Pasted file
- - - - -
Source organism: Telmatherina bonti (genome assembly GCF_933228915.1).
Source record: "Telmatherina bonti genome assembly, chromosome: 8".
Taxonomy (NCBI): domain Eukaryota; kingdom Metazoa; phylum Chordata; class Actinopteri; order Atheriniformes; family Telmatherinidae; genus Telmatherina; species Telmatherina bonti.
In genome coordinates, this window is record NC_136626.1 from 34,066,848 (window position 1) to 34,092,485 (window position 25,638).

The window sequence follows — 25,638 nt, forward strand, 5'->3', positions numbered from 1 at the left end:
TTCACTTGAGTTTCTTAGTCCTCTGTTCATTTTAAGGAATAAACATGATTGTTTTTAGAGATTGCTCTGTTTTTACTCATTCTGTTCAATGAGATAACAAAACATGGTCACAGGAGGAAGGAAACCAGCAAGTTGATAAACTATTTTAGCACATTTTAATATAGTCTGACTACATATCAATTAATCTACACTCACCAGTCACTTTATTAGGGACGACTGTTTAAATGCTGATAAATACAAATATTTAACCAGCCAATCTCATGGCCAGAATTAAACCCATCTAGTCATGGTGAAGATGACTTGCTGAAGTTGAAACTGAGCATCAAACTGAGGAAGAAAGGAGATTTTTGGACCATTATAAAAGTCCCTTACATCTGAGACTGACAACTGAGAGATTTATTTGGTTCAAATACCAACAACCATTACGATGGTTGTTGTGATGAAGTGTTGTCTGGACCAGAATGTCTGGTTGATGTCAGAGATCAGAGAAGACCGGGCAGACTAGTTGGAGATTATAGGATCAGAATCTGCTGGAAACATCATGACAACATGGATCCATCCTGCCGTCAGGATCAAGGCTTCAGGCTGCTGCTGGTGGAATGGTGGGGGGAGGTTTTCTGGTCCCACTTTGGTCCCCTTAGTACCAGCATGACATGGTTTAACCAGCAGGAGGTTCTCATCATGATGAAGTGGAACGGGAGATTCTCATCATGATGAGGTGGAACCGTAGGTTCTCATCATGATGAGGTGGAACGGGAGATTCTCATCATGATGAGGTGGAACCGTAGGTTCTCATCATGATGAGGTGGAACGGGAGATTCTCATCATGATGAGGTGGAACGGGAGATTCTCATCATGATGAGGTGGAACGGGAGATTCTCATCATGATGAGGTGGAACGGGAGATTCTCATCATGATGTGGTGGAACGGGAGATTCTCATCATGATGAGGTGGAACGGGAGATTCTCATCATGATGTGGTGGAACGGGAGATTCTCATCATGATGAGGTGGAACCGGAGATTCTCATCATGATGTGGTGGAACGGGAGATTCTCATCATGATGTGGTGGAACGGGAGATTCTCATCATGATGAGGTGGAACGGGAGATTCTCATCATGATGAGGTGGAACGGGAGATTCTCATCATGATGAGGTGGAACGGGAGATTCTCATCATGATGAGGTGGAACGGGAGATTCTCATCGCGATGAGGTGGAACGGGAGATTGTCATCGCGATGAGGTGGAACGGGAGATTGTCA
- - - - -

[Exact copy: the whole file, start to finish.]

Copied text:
Source organism: Telmatherina bonti (genome assembly GCF_933228915.1).
Source record: "Telmatherina bonti genome assembly, chromosome: 8".
Taxonomy (NCBI): domain Eukaryota; kingdom Metazoa; phylum Chordata; class Actinopteri; order Atheriniformes; family Telmatherinidae; genus Telmatherina; species Telmatherina bonti.
In genome coordinates, this window is record NC_136626.1 from 34,066,848 (window position 1) to 34,092,485 (window position 25,638).

The window sequence follows — 25,638 nt, forward strand, 5'->3', positions numbered from 1 at the left end:
TTCACTTGAGTTTCTTAGTCCTCTGTTCATTTTAAGGAATAAACATGATTGTTTTTAGAGATTGCTCTGTTTTTACTCATTCTGTTCAATGAGATAACAAAACATGGTCACAGGAGGAAGGAAACCAGCAAGTTGATAAACTATTTTAGCACATTTTAATATAGTCTGACTACATATCAATTAATCTACACTCACCAGTCACTTTATTAGGGACGACTGTTTAAATGCTGATAAATACAAATATTTAACCAGCCAATCTCATGGCCAGAATTAAACCCATCTAGTCATGGTGAAGATGACTTGCTGAAGTTGAAACTGAGCATCAAACTGAGGAAGAAAGGAGATTTTTGGACCATTATAAAAGTCCCTTACATCTGAGACTGACAACTGAGAGATTTATTTGGTTCAAATACCAACAACCATTACGATGGTTGTTGTGATGAAGTGTTGTCTGGACCAGAATGTCTGGTTGATGTCAGAGATCAGAGAAGACCGGGCAGACTAGTTGGAGATTATAGGATCAGAATCTGCTGGAAACATCATGACAACATGGATCCATCCTGCCGTCAGGATCAAGGCTTCAGGCTGCTGCTGGTGGAATGGTGGGGGGAGGTTTTCTGGTCCCACTTTGGTCCCCTTAGTACCAGCATGACATGGTTTAACCAGCAGGAGGTTCTCATCATGATGAAGTGGAACGGGAGATTCTCATCATGATGAGGTGGAACCGTAGGTTCTCATCATGATGAGGTGGAACGGGAGATTCTCATCATGATGAGGTGGAACCGTAGGTTCTCATCATGATGAGGTGGAACGGGAGATTCTCATCATGATGAGGTGGAACGGGAGATTCTCATCATGATGAGGTGGAACGGGAGATTCTCATCATGATGAGGTGGAACGGGAGATTCTCATCATGATGTGGTGGAACGGGAGATTCTCATCATGATGAGGTGGAACGGGAGATTCTCATCATGATGTGGTGGAACGGGAGATTCTCATCATGATGAGGTGGAACCGGAGATTCTCATCATGATGTGGTGGAACGGGAGATTCTCATCATGATGTGGTGGAACGGGAGATTCTCATCATGATGAGGTGGAACGGGAGATTCTCATCATGATGAGGTGGAACGGGAGATTCTCATCATGATGAGGTGGAACGGGAGATTCTCATCATGATGAGGTGGAACGGGAGATTCTCATCGCGATGAGGTGGAACGGGAGATTGTCATCGCGATGAGGTGGAACGGGAGATTGTCA